• curioustraveler13 - Oct 15, 2013 at 8:24 PM

      Because since they singed him after he was 35 years old his cap hit would count even if he retired. Your not pretty bright huh?

      • iHeartHockey31 - Oct 17, 2013 at 1:57 PM

        Retired players do not get paid. If a player retires, the team retains the player’s cap hit. This isn’t a financial obligation to the player [or a payment at all]. It’s a penalty imposed on the team for having previously attempted to manipulate a loophole in the previous CBA in an attempt to circumvent the salary cap.

        The cap hit resulting from a player retiring is a punishment. They can’t ‘buy’ their way out of it. [I'm sure in one way or another they can -- but not in a direct means per the language in the CBA]

  13. ufostomper - Oct 15, 2013 at 8:37 PM

    Omg I can’t deal with stupid people like this when they think they know everything and they clearly don’t I don’t know why it’s so hard to look up the rules, or understand that you can’t buy out an injured player or a retired one

    • curioustraveler13 - Oct 15, 2013 at 8:44 PM

      You didn’t know the 35 year older contract cap hit but I’m dumb. Where does it say you can’t buy out a retired player?

      • iHeartHockey31 - Oct 17, 2013 at 1:58 PM

        There’s nothing to buy out dumb-a$$ retired players DO NOT GET PAID!! They RETIRED!! The resulting cap hit is a PUNISHMENT!!

      • iHeartHockey31 - Oct 17, 2013 at 1:59 PM

        There isn’t anything to buy-out. A team doesn’t OWE a player anything when he retires.

  14. ufostomper - Oct 15, 2013 at 8:42 PM

    Yup that’s the point we have been trying to make but don’t act like the flyers are the only team that does this

  15. ufostomper - Oct 15, 2013 at 8:51 PM

    I absolutely did know about the 35 year old cap hit. You can look up the rules on retired players I’ve wasted enough time with you

    • curioustraveler13 - Oct 15, 2013 at 8:55 PM

      Iv looked it up and it says injured players can’t be bought out. It says nothing about retired players. Plus if you knew about the 35 Rule you wouldn’t ask why they would buy out a retired player.

      • hockeydon10 - Oct 15, 2013 at 9:38 PM

        Why would he retire? He’s still getting paid an awful lot of money just to walk away from that.

      • curioustraveler13 - Oct 16, 2013 at 9:18 AM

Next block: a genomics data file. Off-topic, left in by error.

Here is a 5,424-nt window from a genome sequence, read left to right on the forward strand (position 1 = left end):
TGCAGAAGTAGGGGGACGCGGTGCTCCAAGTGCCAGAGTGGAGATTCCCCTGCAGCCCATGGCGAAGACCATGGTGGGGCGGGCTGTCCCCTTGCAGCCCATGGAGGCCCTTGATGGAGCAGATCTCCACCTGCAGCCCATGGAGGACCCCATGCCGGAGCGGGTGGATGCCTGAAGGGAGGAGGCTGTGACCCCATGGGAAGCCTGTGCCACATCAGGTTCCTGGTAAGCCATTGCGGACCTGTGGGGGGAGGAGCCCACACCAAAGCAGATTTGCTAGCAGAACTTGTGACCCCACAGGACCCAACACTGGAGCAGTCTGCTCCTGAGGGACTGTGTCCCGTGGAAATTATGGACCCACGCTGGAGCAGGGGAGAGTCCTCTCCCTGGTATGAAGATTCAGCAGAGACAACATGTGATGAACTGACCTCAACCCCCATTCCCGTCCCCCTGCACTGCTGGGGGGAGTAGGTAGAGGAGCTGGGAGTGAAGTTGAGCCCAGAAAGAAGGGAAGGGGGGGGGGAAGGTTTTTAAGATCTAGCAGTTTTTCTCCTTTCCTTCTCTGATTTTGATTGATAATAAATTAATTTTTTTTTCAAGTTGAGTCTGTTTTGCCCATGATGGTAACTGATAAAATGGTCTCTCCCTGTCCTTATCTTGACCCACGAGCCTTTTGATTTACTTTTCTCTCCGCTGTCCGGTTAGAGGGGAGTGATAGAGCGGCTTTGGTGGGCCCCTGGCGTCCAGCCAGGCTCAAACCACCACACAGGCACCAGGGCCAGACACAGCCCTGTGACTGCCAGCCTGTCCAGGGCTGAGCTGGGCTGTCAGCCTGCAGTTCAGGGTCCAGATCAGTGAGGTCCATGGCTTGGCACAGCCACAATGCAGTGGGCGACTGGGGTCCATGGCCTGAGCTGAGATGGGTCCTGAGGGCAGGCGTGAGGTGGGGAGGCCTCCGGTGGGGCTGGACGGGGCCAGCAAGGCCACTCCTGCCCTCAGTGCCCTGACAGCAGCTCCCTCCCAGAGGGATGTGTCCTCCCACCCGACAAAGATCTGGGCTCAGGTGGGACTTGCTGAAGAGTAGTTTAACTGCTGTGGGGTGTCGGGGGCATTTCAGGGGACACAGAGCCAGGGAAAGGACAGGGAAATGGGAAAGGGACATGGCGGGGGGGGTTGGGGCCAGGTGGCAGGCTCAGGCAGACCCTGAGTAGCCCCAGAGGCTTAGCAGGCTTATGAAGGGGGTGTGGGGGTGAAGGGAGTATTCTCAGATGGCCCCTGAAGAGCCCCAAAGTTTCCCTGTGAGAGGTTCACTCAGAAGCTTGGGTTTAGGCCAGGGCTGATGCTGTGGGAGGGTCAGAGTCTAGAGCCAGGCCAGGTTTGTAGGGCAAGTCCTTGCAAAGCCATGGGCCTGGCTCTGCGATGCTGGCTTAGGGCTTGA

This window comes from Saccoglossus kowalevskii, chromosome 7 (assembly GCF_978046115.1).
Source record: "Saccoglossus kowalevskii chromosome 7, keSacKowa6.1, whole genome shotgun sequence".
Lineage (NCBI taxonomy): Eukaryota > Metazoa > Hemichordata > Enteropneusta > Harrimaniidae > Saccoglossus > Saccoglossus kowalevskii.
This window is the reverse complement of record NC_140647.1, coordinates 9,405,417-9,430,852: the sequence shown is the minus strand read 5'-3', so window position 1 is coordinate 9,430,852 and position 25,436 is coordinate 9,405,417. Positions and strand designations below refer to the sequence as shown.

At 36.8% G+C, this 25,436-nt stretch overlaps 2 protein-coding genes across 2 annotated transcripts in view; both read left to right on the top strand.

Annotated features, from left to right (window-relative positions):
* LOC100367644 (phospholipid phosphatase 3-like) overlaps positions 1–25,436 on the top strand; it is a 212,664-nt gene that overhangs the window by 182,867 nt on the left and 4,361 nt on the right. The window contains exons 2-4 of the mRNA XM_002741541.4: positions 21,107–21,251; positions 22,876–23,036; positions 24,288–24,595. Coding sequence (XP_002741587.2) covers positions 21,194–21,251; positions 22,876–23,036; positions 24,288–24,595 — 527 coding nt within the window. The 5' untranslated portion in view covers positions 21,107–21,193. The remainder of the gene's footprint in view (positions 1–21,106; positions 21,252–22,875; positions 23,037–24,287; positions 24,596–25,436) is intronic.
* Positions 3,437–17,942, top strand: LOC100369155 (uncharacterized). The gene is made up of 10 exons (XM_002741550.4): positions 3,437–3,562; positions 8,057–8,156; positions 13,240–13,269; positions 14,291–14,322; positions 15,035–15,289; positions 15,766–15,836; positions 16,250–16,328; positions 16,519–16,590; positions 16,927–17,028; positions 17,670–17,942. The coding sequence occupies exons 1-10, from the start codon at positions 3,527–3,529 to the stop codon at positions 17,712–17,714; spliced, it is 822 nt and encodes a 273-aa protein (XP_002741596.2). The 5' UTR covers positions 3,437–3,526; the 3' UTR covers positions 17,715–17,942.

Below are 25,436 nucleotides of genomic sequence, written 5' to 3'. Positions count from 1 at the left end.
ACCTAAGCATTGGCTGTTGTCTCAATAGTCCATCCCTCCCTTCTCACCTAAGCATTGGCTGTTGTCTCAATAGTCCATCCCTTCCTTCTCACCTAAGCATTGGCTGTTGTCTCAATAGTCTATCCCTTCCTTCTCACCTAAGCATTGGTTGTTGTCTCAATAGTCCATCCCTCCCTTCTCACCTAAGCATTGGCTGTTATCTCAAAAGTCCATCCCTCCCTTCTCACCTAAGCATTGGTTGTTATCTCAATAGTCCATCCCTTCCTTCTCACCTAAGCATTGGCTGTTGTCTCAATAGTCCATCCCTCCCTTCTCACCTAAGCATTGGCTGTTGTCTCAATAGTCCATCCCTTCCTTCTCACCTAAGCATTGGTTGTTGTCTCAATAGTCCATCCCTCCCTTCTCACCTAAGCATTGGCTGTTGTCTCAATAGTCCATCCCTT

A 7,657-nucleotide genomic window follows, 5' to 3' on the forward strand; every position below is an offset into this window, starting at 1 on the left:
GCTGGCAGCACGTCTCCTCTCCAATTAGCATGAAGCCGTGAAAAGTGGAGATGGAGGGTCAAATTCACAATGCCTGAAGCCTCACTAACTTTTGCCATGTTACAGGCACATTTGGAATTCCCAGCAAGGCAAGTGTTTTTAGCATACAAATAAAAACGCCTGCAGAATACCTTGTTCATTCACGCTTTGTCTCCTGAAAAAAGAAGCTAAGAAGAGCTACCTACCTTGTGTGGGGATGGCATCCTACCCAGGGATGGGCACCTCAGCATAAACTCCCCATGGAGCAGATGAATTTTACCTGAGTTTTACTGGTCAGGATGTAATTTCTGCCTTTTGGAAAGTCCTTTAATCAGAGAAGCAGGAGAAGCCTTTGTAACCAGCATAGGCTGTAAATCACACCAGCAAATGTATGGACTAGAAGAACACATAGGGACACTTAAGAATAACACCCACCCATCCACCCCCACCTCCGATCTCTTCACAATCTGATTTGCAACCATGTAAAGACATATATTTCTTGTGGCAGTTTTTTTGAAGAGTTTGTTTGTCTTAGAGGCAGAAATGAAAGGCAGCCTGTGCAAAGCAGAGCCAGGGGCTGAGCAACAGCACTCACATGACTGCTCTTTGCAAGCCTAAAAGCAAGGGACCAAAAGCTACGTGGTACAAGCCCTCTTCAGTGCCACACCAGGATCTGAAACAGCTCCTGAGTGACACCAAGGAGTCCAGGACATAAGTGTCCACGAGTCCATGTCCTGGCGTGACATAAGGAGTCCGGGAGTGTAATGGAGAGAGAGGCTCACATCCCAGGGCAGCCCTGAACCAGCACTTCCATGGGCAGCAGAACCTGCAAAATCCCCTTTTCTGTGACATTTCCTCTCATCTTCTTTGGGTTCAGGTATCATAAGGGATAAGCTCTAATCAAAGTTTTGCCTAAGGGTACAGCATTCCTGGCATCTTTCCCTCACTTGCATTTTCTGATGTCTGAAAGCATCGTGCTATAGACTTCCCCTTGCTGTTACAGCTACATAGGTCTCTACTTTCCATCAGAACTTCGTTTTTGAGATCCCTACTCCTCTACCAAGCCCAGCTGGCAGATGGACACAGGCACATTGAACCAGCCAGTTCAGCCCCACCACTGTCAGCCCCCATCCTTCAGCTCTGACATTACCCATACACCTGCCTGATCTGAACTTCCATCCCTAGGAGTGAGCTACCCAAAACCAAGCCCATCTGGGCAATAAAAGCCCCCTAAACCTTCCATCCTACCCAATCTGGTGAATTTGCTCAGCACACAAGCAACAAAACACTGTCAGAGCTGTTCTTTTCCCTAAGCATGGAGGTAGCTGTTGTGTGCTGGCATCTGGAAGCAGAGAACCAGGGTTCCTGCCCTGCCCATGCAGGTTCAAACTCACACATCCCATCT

Seriously you flyer fans are allergic to reading or something. His contract was GUARANTEED. Retiring does not make that guarantee null and void. He will get every penny of his contract even if he retired. Did I slow down enough for you there? Let me put if to you about her way retired pronger and LTIR pronger would have the same bank balance.

      • iHeartHockey31 - Oct 17, 2013 at 2:01 PM

        The ‘guarantee’ is NOT in reference to retirement & while applicable to injured players, the primary intent is to protect HEALTHY players from being dropped [or 'fired'] in the middle of a contract term with little or no penalty to the team.

        For example, if Roberto Luongo was an NFL quarterback with a contract similar to his NHL contract, since the NFL does NOT have Guaranteed Contracts, the Vancouver Canucks could have simply terminated his contract for no reason, with no financial payment due Luongo and ongoing penalizing cap hit. Likewise the Philadelphia Flyers wouldn’t have had to ‘buy-out’ Bryzgalov, they could have simply told him to go back to Russia & stopped sending him paychecks.

        Guaranteed Contracts make the NHL unique from other major because they guarantee players a job at a contracted salary for a set number of years. In order for a team to get out of an NHL guaranteed contract, the player is compensated financially AND the team incurs an ongoing penalty in the form of a reduction in available cap space. A Guaranteed Contract ensures players sustaining a season-ending injury early in the season, can’t have a contract terminated mid-term due to their inability to demonstrate their performance.

        It doesn’t guarantee a player will continue receiving his contracting salary because HE QUIT PLAYING HOCKEY.

  16. atwatercrushesokoye - Oct 15, 2013 at 10:38 PM

    hockeydon10: he was injured while playing, insurance will pay his contract out regardless of whether he retires or not. The Flyers are the only ones who benefit from him not retiring because then they don’t take the cap hit.